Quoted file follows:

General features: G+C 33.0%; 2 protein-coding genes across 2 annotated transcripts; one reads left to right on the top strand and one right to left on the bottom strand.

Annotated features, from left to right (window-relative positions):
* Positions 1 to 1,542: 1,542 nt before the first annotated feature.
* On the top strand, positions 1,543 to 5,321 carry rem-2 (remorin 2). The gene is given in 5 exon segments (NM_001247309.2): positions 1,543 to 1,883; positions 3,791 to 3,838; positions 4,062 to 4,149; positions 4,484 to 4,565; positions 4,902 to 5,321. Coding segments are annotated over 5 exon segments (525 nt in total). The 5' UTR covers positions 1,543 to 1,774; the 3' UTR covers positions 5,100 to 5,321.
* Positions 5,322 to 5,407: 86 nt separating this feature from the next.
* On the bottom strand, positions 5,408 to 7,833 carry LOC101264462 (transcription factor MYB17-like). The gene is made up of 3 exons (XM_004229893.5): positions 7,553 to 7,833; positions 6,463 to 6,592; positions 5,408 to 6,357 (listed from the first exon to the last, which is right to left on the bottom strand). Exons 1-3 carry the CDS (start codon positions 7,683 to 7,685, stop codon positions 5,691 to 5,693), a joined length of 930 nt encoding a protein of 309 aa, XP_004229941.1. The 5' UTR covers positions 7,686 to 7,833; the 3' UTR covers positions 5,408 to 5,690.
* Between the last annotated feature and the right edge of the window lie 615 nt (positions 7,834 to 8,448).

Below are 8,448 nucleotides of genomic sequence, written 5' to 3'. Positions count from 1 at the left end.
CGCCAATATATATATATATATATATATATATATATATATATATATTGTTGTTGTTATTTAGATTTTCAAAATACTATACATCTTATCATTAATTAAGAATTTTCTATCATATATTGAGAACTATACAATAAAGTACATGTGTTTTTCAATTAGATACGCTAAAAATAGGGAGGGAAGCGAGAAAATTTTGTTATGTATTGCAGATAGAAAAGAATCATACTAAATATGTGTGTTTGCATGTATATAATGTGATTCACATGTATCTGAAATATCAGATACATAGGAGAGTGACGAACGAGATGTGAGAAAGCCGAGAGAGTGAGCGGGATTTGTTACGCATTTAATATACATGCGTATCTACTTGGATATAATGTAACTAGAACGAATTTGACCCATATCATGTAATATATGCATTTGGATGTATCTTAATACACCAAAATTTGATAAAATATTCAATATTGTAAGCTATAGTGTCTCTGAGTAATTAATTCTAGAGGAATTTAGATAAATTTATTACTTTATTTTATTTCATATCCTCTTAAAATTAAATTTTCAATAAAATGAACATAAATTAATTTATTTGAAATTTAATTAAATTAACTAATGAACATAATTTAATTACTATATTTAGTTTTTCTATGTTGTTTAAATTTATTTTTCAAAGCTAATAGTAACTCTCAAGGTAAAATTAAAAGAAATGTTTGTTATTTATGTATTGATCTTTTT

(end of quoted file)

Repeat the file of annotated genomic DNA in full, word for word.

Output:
General features: G+C 33.0%; 2 protein-coding genes across 2 annotated transcripts; one reads left to right on the top strand and one right to left on the bottom strand.

Annotated features, from left to right (window-relative positions):
* Positions 1 to 1,542: 1,542 nt before the first annotated feature.
* On the top strand, positions 1,543 to 5,321 carry rem-2 (remorin 2). The gene is given in 5 exon segments (NM_001247309.2): positions 1,543 to 1,883; positions 3,791 to 3,838; positions 4,062 to 4,149; positions 4,484 to 4,565; positions 4,902 to 5,321. Coding segments are annotated over 5 exon segments (525 nt in total). The 5' UTR covers positions 1,543 to 1,774; the 3' UTR covers positions 5,100 to 5,321.
* Positions 5,322 to 5,407: 86 nt separating this feature from the next.
* On the bottom strand, positions 5,408 to 7,833 carry LOC101264462 (transcription factor MYB17-like). The gene is made up of 3 exons (XM_004229893.5): positions 7,553 to 7,833; positions 6,463 to 6,592; positions 5,408 to 6,357 (listed from the first exon to the last, which is right to left on the bottom strand). Exons 1-3 carry the CDS (start codon positions 7,683 to 7,685, stop codon positions 5,691 to 5,693), a joined length of 930 nt encoding a protein of 309 aa, XP_004229941.1. The 5' UTR covers positions 7,686 to 7,833; the 3' UTR covers positions 5,408 to 5,690.
* Between the last annotated feature and the right edge of the window lie 615 nt (positions 7,834 to 8,448).

Below are 8,448 nucleotides of genomic sequence, written 5' to 3'. Positions count from 1 at the left end.
CGCCAATATATATATATATATATATATATATATATATATATATATTGTTGTTGTTATTTAGATTTTCAAAATACTATACATCTTATCATTAATTAAGAATTTTCTATCATATATTGAGAACTATACAATAAAGTACATGTGTTTTTCAATTAGATACGCTAAAAATAGGGAGGGAAGCGAGAAAATTTTGTTATGTATTGCAGATAGAAAAGAATCATACTAAATATGTGTGTTTGCATGTATATAATGTGATTCACATGTATCTGAAATATCAGATACATAGGAGAGTGACGAACGAGATGTGAGAAAGCCGAGAGAGTGAGCGGGATTTGTTACGCATTTAATATACATGCGTATCTACTTGGATATAATGTAACTAGAACGAATTTGACCCATATCATGTAATATATGCATTTGGATGTATCTTAATACACCAAAATTTGATAAAATATTCAATATTGTAAGCTATAGTGTCTCTGAGTAATTAATTCTAGAGGAATTTAGATAAATTTATTACTTTATTTTATTTCATATCCTCTTAAAATTAAATTTTCAATAAAATGAACATAAATTAATTTATTTGAAATTTAATTAAATTAACTAATGAACATAATTTAATTACTATATTTAGTTTTTCTATGTTGTTTAAATTTATTTTTCAAAGCTAATAGTAACTCTCAAGGTAAAATTAAAAGAAATGTTTGTTATTTATGTATTGATCTTTTT